Wikipedia's contents: Philosophy and thinking

The Thinker, a statue by Auguste Rodin, is often used to represent philosophy.
Philosophy has almost as many definitions as there have been philosophers, both as a subject matter and an activity, and no simple definition can do it justice. The issue of the definition of philosophy is thus a controversial subject that is nowadays tackled by Metaphilosophy (or the philosophy of philosophy). The word is derived from the ancient Greek words philo-, to love or to befriend, and -sophia, wisdom. Modern usage of the term is much broader; the concept of philosophy encompasses all of knowledge and all that can be known, including the means by which such knowledge can be acquired. However, in the contemporary English-speaking academic world, the term is often used implicitly to refer to analytic philosophy and, in non-English speaking countries, it often refers implicitly to a different, European strain, continental philosophy. The ancient Greeks organized the subject into five basic categories: metaphysics, epistemology, ethics, politics and aesthetics. This organization of the subject is still largely in use in Western philosophy today.

Thought or thinking is a mental process which allows beings to model the world, and so to deal with it effectively according to their goals, plans, ends and desires. Words referring to similar concepts and processes in the English language include cognition, sentience, consciousness, idea, and imagination. Thinking involves the cerebral manipulation of information, as when we form concepts, engage in problem solving, reason and make decisions. Thinking is a higher cognitive function and the analysis of thinking processes is part of cognitive psychology.

Philosophy  Being Common sense Feminist philosophy Futurology Goodness and value theory Happiness -ism Meaning of life Mind Rhetoric Space Unsolved problems in philosophy
By region  Eastern philosophy Western philosophy
Branches of philosophy  Aesthetics Ethics Epistemology Logic Metaphysics
Subdisciplines of philosophy  Culture Education Geography History Human nature Language Law Literature Mathematics Mind Philosophy Physics Politics Psychology Religion Science Social science Technology  War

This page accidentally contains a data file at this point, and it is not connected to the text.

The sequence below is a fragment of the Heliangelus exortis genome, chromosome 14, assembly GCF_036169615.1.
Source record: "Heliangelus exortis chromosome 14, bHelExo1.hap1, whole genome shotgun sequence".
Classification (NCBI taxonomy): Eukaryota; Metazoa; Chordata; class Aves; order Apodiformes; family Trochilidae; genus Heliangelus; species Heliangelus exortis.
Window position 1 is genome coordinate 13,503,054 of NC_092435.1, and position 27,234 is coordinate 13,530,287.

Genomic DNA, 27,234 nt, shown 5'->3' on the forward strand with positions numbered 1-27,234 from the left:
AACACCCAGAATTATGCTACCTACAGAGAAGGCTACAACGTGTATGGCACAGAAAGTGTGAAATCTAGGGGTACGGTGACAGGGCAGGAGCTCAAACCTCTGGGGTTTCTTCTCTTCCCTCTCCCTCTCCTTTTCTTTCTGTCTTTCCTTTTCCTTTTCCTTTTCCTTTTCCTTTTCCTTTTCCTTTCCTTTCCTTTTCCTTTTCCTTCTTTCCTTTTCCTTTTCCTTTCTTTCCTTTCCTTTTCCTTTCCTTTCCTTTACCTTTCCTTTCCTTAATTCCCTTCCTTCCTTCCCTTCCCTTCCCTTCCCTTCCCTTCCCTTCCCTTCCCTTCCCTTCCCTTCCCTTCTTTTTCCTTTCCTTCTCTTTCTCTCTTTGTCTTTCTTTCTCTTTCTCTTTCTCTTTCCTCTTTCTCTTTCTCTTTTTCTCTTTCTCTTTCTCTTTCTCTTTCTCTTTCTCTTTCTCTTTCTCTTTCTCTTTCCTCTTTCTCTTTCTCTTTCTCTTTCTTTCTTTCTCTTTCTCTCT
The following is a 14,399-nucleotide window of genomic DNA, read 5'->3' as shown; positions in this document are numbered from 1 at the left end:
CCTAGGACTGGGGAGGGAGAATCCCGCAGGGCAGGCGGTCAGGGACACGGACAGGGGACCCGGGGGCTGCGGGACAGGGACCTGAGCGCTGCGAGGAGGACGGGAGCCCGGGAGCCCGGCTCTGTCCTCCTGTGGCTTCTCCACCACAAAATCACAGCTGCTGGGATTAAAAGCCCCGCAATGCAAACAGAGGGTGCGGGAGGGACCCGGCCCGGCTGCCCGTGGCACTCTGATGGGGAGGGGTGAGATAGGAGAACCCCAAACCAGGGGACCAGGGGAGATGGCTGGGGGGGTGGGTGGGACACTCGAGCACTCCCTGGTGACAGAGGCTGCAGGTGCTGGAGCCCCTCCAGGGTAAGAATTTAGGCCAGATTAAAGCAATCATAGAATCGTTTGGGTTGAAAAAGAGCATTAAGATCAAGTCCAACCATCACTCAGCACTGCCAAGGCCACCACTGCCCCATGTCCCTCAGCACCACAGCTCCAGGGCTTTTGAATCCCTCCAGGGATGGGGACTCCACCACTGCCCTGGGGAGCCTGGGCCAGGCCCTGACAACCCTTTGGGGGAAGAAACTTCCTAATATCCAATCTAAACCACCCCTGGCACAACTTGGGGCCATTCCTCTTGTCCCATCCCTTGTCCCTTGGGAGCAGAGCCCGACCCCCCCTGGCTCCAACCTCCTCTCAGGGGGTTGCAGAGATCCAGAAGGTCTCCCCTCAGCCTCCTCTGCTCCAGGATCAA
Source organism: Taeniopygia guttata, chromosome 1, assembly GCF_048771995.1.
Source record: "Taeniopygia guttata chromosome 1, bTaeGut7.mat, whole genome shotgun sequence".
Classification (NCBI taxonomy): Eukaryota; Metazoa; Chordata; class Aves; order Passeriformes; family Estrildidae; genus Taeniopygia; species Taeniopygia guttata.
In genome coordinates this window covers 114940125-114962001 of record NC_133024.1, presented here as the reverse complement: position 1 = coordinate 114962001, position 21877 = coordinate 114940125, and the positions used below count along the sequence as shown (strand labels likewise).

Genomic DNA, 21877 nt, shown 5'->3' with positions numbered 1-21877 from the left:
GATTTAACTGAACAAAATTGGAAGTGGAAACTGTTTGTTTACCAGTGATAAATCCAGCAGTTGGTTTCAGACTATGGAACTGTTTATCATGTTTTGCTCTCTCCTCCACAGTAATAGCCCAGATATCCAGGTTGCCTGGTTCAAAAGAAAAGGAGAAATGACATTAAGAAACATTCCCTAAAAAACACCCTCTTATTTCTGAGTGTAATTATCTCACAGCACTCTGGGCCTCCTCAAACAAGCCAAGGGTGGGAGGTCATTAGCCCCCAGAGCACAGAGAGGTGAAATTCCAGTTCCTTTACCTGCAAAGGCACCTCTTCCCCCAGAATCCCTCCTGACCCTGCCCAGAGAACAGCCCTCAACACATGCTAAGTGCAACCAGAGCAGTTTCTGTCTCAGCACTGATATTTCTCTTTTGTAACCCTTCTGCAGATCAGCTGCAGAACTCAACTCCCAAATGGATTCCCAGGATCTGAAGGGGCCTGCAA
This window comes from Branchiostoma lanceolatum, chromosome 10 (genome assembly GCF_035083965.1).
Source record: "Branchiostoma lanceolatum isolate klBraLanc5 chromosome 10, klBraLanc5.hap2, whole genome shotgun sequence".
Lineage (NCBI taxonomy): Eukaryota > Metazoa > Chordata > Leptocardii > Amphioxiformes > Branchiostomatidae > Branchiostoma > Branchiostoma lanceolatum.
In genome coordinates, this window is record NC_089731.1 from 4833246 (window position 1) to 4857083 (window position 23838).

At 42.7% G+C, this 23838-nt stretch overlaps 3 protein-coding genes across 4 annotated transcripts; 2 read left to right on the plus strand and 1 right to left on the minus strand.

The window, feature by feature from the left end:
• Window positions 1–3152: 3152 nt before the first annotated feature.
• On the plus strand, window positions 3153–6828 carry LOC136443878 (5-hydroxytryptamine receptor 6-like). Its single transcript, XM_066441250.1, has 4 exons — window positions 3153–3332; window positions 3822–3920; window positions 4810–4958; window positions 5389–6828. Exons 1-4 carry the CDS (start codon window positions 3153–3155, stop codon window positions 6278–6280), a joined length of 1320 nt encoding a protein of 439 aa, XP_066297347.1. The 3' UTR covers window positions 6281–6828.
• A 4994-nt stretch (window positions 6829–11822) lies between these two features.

Schools of philosophy
Eastern  Mīmāṃsā Nyaya Samkhya Vaisheshika Vedanta Yoga
Western  Analytic philosophy Aristotelianism Continental Philosophy Critical theory Deconstructivism Determinism Dialectical materialism Empiricism Existentialism Hegelianism Hermeneutics Humanism Idealism Kantianism Logical Positivism Materialism Neoplatonism Nihilism Objectivism Ordinary Language Phenomenology Platonism Positivism Postmodernism Poststructuralism Pragmatism Presocratic Rationalism Reformational Relativism Scholasticism Skepticism Stoicism Structuralism Thomism  Transhumanism  Utilitarianism

Thinking  Awareness Creative processes Decision making Heuristic Learning Memory Problem solving Reason Teaching

Qualities of thought  Accuracy Effectiveness Efficacy Efficiency Frugality Prudence Right Soundness Validity Value theory Wrong
Thinking errors  Cognitive bias Cognitive distortion Error Fallacy Fallacies of definition Logical fallacy Target fixation
Related  Genius High IQ society Mensa Nootropics Philomath Polymath
Philosophy – The study of general and fundamental problems concerning matters such as existence, knowledge, values, reason, mind, and language.
  • Branches of philosophy
    • Aesthetics – The study of the nature of beauty, art, and taste, and with the creation and appreciation of beauty.
    • Epistemology – The study of knowledge and belief.
    • Ethics – The study of the right, the good, and the valuable. Includes study of applied ethics.
      • Sexual ethics The study of sexual relations rooted in particular behaviors and standards.
    • Logic – The study of good reasoning, by examining the validity of arguments and documenting their fallacies.
    • Metaphysics traditional branch of philosophy concerned with explaining the fundamental nature of being and the world that encompasses it, although the term is not easily defined.
  • Philosophies
    • Atheism the rejection of belief in the existence of deities. In a narrower sense, atheism is specifically the position that there are no deities.
    • Critical theory examination and critique of society and culture, drawing from knowledge across the social sciences and humanities.
    • Humanism approach in study, philosophy, worldview or practice that focuses on human values and concerns.
    • Transhumanism international intellectual and cultural movement that affirms the possibility and desirability of fundamentally transforming the human condition by developing and making widely available technologies to eliminate aging and to greatly enhance human intellectual, physical, and psychological capacities. It is often abbreviated as H+ or h+.
    • Political philosophies:
      • Anarchism political philosophy which considers the state undesirable, unnecessary, and harmful, and instead promotes a stateless society, or anarchy.
      • Libertarianism political philosophy that advocates minimization of the government and maximization of individual liberty and political freedom.
      • Outline of Marxism
    • Philosophical debates:

Thought mental or intellectual activity involving an individual's subjective consciousness. It can refer either to the act of thinking or the resulting ideas or arrangements of ideas.

  • Neuroscience scientific study of the nervous system.
  • Psychology science of behavior and mental processes.


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